Wastewater monitoring

California county starts monitoring wastewater for illicit drugs

California county starts monitoring wastewater for illicit drugs
Chelsea Water and Sewer Department workers remove a device from below a manhole cover to test wastewater for Covid-19 in Chelsea, Massachusetts, US, on Tuesday, July 27, 2021. The level of coronavirus in wastewater is seen as a leading indicator for Covid caseload, as it often takes days to confirm an infection through a diagnostic test. Photographer: Scott Eisen/Bloomberg via Getty Images

SAN RAFAEL, California, April 11 (Reuters) - As the Covid-19 pandemic wanes, a California county is using the same wastewater monitoring program it used to track the coronavirus to go after another deadly public health crisis: opioids.

Marin County, north of San Francisco, began a pilot program in February to collect wastewater samples from its sanitation agency and test them for the presence of substances like fentanyl, methamphetamines, cocaine, and nicotine.

Local authorities hope the data could be beneficial in assisting prevention and intervention efforts. For example, if there is an abundance of opioids present in the samples, they could boost the distribution of Narcan, which rapidly reverses the effects of the illegal drug, especially when given within minutes of the first signs of an overdose.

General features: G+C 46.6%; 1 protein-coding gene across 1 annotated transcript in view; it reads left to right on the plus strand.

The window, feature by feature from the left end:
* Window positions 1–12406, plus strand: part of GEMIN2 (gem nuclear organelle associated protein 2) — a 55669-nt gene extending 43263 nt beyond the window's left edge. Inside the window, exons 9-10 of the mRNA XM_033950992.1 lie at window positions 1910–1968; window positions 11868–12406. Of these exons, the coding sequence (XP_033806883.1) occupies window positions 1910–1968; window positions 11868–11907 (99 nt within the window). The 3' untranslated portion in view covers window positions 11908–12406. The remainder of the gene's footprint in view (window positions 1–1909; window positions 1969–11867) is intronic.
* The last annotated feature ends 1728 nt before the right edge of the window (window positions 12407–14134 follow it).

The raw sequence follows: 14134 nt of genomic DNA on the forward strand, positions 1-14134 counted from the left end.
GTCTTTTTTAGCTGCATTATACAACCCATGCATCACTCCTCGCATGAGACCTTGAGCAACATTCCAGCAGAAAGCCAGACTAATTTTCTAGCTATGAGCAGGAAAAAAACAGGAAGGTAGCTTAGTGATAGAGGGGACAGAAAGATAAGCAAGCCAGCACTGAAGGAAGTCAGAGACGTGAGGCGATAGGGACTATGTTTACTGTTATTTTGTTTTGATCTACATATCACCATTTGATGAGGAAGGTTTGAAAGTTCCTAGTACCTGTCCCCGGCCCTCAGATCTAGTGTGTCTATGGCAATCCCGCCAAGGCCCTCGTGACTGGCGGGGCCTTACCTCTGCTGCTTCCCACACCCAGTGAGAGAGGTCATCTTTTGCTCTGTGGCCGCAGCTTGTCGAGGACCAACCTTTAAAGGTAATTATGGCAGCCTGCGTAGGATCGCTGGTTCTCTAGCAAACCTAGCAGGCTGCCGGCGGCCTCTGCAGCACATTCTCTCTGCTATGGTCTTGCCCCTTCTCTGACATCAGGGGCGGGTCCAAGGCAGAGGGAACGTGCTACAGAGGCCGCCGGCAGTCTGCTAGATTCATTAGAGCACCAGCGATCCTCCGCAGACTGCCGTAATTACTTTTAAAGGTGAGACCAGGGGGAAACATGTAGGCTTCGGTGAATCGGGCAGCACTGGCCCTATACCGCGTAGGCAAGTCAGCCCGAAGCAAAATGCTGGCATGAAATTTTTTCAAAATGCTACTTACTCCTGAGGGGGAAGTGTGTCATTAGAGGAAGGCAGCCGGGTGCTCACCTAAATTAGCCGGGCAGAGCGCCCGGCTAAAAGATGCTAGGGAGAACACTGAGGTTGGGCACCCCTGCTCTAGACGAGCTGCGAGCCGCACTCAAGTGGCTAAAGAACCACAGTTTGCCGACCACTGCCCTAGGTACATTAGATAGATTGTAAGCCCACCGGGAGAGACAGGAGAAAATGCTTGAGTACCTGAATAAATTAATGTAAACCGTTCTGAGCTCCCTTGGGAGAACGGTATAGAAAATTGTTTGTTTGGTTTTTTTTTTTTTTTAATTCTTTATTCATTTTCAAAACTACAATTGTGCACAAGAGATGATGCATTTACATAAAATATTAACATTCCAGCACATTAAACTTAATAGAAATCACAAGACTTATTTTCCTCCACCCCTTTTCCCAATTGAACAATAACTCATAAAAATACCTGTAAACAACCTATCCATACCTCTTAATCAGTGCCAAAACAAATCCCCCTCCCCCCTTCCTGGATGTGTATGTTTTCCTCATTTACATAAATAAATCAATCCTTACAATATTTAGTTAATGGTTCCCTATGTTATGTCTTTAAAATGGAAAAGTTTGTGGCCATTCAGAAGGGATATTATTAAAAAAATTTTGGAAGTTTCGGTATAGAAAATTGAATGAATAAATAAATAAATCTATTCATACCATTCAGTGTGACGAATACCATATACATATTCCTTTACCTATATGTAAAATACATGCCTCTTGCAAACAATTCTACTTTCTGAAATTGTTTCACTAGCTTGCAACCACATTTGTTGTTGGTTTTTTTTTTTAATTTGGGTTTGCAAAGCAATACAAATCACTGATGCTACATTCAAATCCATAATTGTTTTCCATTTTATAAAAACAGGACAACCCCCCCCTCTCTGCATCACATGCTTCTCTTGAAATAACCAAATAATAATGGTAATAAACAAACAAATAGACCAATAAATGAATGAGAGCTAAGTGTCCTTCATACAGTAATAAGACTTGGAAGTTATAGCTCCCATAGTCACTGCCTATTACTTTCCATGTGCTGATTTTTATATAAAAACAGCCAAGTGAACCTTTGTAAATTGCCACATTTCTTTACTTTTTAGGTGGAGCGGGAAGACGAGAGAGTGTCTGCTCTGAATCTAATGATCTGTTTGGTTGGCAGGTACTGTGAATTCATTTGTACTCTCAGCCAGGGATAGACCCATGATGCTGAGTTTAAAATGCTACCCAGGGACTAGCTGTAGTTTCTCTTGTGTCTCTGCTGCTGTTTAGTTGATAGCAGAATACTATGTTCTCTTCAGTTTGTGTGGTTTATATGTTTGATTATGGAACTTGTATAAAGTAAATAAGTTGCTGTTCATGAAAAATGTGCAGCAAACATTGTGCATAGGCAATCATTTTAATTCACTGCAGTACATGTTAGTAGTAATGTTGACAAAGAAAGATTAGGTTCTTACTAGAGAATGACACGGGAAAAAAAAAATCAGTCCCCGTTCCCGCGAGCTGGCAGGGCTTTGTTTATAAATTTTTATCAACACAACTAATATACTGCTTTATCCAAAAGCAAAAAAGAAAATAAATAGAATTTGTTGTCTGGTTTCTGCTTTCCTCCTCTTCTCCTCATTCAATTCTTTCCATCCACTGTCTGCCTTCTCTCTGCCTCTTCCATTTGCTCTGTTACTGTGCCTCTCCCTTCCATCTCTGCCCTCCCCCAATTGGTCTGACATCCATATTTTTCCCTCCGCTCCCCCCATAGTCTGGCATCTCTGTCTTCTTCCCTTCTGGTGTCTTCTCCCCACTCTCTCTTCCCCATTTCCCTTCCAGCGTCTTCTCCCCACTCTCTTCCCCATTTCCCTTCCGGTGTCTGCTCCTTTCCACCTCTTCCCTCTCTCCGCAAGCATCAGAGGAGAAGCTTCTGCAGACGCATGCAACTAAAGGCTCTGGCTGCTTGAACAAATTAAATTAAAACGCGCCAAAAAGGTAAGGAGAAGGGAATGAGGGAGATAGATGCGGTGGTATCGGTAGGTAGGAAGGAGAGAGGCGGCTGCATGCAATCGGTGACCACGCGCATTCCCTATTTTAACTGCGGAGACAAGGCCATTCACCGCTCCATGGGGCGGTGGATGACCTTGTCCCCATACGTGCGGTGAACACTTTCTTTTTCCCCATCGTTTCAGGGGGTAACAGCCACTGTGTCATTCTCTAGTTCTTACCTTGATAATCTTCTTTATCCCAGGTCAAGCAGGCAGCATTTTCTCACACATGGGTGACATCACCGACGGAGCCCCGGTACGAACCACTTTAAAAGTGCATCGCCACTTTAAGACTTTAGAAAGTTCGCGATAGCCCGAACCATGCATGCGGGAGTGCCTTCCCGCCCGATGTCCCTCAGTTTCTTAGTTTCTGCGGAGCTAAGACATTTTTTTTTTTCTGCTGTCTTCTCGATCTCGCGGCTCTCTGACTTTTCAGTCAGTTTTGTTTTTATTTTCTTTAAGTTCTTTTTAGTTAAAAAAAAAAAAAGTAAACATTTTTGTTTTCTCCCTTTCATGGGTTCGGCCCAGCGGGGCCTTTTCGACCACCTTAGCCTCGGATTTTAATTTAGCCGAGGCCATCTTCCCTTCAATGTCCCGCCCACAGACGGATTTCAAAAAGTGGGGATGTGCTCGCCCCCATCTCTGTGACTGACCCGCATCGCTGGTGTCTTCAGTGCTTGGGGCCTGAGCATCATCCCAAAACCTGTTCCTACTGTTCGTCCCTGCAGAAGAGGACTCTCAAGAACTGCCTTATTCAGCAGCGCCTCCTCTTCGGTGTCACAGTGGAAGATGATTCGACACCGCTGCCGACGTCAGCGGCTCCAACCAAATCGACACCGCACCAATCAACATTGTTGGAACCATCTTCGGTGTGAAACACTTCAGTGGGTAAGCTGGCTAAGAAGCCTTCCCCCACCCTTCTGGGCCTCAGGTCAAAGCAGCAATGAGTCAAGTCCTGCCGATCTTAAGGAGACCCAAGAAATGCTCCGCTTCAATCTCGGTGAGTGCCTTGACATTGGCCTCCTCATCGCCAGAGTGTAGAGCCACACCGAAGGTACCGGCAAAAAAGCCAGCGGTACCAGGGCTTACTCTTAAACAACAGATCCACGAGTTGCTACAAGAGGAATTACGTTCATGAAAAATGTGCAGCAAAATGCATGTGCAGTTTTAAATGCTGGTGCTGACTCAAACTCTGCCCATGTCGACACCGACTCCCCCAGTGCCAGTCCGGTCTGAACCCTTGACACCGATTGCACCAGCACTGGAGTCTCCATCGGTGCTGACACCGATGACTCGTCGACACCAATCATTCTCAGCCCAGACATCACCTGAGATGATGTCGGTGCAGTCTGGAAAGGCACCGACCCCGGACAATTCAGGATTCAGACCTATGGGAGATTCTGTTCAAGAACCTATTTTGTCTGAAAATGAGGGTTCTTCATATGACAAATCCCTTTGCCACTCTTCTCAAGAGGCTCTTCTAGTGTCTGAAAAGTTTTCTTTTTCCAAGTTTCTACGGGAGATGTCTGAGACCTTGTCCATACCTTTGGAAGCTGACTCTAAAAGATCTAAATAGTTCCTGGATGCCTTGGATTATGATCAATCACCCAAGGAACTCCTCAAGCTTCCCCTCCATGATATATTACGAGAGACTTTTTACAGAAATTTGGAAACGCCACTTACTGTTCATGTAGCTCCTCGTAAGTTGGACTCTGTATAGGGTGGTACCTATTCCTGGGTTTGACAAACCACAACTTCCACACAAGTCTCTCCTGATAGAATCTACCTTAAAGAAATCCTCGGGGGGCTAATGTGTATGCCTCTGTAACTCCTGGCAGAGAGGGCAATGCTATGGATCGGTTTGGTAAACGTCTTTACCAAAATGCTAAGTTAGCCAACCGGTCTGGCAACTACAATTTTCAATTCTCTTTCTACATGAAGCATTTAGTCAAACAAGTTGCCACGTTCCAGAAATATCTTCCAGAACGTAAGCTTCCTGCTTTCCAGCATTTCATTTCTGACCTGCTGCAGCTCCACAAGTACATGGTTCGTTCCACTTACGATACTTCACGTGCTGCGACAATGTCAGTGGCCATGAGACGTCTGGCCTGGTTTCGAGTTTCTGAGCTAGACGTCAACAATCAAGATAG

“The problem of overdose is a public health crisis. We’re losing one resident every five days in Marin County,” said Dr. Matt Willis, Marin County’s public health officer. “And so we really think it’s important for us to develop the same kind of surveillance methods, the same kind of intelligence we had applied to the COVID-19 pandemic, to this new crisis of overdoses.”

Marin County, like many other places in the U.S., is grappling with a drug epidemic. Overdose deaths rose from 30 in 2018 to 65 in 2021, according to the county’s department of health and human services.

The county used the same method and partners to monitor for evidence of the spread of the coronavirus, so the infrastructure for the pilot program is largely in place.

Twice a week, workers with the Central Marin Sanitation Agency collect a 50-milliliter sample of wastewater from the roughly 8 million gallons that flow into its San Rafael facility daily. That wastewater comes from residential, commercial, and industrial sources like kitchen and bathroom sinks, toilets, and showers.

The sample is then shipped to Biobot Analytics, based in Cambridge, Massachusetts. Biobot researchers then analyze the sample for the presence of drugs.

Biobot declined to say how many U.S. counties are specifically testing for substances but said they test samples from more than 700 locations across more than 50 states, territories, and provinces. The locations include sites that are testing for either infectious diseases, high-risk substances, or both.

By Nathan Frandino

(Reporting by Nathan Frandino in San Rafael, Additional reporting by Brian Snyder in Cambridge, Editing by Rosalba O’Brien)


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